Writer Alex Burrett and photographer Jason Evans collaborated with Dunne & Raby to visualise these futures, introducing outline characters and mildly unsettling narratives. The scenarios are clearly fictional and not intended as predictions of, or designs for, the future. So in what way is the work a design project, as opposed to a science fiction vignette?

‘The objects we create are a fiction, and often we’re sliding towards science fiction, but they are designed to look realistic and mundane. If we move too far away from that it becomes more like sculpture or art,’ says Dunne. Raby elaborates: ‘Design can show the ordinariness and banality of objects, so the scenes are plausible enough to contain their own questions and contradictions.’

For Dunne, this work uses design to access our ‘consumer side’ – our understanding of the language of designed products – to engage our ‘citizen side’ to think about their impact. ‘In society, it’s not until we buy things that they become real. And in terms of changing and questioning things I think we may be more powerful as consumers than as citizens, so we are using design to bring these two together.’

It may not be design as we know it, but Dunne & Raby’s ‘critical design’ could offer a philosophy to a new generation of multidisciplinary designers wishing to work within a wider social dimension. Or perhaps it is an approach for the growing number of designers already jaded by the unfettered market forces that regularly drive their work.

The 2010 Saint Etienne International Design Biennial runs from 20 November – 5 December – www.biennale2010.citedudesign.com

This article was written for Design Week, 28 October 2010.

Holistic ideas wanted

An attempt to globally crowdsource ideas on using technology to tackle environmental issues is being launched by Sony UK and WWF.

Open Planet Ideas (www.openplanetideas.com) will use an online platform to gather and discuss how Sony’s existing technologies, products and knowledge might be harnessed to meet a range of environmental challenges, with the most promising proposal being put into development by Sony.

The initiative builds on the current enthusiasm for crowdsourcing innovation ideas and extends Sony’s earlier exploration in this area through its Forest Guard project. It is also one of a number of crowdsourcing activities that WWF is currently undertaking, including a project with packaging company Tetrapak.

‘We have been working in the ICT sector to look at things like Green apps and how products can be made to deliver environmental benefits,’ says WWF head of business relations Dax Lovegrove. ‘We have also identified areas of big human impact – namely food, homes and mobility – where technology might be able to reduce carbon footprints. Sony had already joined our Climate Savers club and the Open Planet Ideas competition extended from that.’

Open Planet Ideas is delivered via the Open Ideo platform (www.openideo.com), an online crowdsourcing and idea-development system launched last month by global design consultancy Ideo, which is also a partner in the Open Planet scheme. The process moves through five stages, from initial ‘inspiration’ gathering, where participants suggest possible environmental issues and their potential technological solutions, through to concepting, testing, evaluation, selection of a final idea and culminating in the realisation of that idea.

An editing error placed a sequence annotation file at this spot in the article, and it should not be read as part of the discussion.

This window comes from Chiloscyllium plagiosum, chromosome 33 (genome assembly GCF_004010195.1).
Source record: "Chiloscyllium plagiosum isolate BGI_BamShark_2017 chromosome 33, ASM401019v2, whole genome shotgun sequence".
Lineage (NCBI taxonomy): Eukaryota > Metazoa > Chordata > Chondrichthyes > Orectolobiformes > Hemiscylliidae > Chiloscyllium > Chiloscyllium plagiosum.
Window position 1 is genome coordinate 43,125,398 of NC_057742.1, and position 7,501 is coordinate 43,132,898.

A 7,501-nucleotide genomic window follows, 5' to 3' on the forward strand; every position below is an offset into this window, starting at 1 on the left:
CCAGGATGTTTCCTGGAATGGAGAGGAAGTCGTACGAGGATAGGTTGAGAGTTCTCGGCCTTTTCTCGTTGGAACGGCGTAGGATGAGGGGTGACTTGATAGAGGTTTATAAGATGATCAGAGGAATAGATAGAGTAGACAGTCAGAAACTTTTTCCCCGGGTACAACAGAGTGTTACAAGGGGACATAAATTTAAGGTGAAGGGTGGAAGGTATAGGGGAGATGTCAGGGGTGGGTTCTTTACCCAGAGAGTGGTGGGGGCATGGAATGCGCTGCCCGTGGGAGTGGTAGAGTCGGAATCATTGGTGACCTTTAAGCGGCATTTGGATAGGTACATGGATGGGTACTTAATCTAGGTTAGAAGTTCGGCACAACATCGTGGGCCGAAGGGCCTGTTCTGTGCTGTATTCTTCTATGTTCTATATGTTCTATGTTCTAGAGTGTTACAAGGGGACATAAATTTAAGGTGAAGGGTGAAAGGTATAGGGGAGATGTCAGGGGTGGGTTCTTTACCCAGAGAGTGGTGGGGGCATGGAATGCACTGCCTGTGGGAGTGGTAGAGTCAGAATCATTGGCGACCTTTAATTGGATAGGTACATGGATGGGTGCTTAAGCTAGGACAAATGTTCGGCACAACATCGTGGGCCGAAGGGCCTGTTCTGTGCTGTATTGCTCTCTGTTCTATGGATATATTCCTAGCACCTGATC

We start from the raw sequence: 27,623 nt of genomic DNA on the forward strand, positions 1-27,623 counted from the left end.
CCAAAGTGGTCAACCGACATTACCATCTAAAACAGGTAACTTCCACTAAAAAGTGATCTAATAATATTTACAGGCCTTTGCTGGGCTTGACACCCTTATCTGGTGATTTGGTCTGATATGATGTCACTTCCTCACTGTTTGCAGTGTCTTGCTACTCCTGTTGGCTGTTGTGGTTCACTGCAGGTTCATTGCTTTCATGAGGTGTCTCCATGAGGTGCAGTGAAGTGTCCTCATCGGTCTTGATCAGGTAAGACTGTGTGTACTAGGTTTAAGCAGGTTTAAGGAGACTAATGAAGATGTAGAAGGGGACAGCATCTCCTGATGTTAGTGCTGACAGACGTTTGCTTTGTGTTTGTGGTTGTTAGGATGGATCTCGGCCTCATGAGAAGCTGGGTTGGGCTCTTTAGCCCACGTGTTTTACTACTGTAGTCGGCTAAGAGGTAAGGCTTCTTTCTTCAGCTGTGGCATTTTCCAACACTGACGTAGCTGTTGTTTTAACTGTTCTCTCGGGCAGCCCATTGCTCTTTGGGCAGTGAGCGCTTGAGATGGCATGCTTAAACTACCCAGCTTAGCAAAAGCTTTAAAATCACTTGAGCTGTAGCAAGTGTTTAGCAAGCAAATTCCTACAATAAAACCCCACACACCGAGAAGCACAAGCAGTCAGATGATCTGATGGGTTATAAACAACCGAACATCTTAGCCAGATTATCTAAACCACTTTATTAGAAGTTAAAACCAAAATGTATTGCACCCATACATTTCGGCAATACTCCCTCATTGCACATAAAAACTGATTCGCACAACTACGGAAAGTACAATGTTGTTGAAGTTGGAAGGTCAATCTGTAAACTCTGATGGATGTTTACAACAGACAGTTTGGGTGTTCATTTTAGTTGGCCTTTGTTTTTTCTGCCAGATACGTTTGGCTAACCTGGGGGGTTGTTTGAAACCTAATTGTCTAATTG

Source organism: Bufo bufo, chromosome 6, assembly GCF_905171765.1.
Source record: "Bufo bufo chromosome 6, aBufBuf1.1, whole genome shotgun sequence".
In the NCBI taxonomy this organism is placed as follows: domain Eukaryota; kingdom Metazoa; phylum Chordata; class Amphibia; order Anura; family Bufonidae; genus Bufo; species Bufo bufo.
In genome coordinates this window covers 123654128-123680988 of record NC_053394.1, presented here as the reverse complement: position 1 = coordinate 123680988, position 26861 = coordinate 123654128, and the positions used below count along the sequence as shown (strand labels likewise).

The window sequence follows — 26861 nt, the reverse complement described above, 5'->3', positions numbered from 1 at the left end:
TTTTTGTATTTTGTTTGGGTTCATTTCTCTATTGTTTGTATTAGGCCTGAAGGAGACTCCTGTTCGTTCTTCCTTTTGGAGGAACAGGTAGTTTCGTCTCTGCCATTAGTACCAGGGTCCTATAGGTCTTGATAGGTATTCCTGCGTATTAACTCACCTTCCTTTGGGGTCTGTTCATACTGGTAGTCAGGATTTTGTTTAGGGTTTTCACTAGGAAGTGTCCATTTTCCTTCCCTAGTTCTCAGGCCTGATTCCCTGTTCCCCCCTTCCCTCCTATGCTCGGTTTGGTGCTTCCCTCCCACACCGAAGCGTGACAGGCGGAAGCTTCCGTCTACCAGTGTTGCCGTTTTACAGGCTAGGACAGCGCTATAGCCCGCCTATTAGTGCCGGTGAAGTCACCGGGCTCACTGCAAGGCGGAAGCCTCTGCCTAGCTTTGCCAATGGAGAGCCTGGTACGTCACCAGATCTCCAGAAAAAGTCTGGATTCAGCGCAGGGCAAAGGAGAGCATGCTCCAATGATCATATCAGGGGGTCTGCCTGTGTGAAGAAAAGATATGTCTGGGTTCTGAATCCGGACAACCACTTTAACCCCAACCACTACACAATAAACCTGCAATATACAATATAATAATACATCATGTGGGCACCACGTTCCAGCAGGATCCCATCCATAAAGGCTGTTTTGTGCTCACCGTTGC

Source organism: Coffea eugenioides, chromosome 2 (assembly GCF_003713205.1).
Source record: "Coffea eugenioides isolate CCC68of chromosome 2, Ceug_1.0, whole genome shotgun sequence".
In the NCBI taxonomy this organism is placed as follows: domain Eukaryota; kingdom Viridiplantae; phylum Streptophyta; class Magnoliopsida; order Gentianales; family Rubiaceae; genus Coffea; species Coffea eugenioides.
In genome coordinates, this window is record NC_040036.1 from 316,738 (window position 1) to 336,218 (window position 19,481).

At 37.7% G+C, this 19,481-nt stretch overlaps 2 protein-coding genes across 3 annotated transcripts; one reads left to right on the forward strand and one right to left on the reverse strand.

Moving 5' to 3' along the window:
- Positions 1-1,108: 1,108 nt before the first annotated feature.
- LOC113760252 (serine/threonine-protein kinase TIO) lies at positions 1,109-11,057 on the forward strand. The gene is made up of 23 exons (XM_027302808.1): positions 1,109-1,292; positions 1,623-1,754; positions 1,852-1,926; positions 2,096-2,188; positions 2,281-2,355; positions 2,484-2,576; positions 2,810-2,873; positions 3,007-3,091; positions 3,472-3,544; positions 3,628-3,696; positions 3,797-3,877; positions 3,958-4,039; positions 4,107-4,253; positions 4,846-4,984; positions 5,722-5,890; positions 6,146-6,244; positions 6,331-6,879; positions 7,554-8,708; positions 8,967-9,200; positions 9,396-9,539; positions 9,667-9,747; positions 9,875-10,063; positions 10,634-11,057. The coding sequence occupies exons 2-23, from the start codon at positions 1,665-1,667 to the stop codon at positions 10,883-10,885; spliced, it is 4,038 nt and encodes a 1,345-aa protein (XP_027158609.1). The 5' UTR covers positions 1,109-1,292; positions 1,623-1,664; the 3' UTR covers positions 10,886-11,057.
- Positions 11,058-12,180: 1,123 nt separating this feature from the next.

To structure the process, participants select from – and can combine – technologies in nine ‘seed’ areas, chosen by Sony. These are: wireless microphones, GPS, presence-sensing, peer-to-peer software, sweep panorama, PSPgo (a portable gaming device), remote video monitoring, dye-sensitised solar cells and FeliCa, which is a contactless wireless technology similar to the Oyster card system used by Transport for London.

Sony and WWF are hoping the initiative will generate novel applications and ‘mash-up’ combinations of these seed technologies to tackle environmental issues in four themed areas: water, fish and agriculture, climate change, and habitats and species. However, the initiative is not seeking ideas for completely new products or suggestions on how to make Sony’s existing products Greener.

Anyone can participate via the Open Planet Ideas online platform, either by submitting proposals or discussing the feasibility of other suggestions. Group involvement from schools, colleges or companies is encouraged.

Up to 30 of the best concepts will be taken into an evaluation stage during December, but only one proposal will ultimately be selected for development. Selecting this idea may mean choosing a concept that has no downside and that could be applied with efficacy in different territories around the world.

‘We want the final concept to hit some of the big-impact areas and hotspots and we will be looking closely to make sure any idea does not have a downside to it – it must be as holistic as possible,’ says Lovegrove.

During the challenge WWF will provide scientific information and facts and figures about what needs to be tackled and explain the various impacts on habitats and species.

The winning idea will be chosen by a judging panel drawn from Sony, Ideo, WWF and the Open Planet Ideas community and announced on 11 January 2011. Realisation of the concept will take place during January and February next year.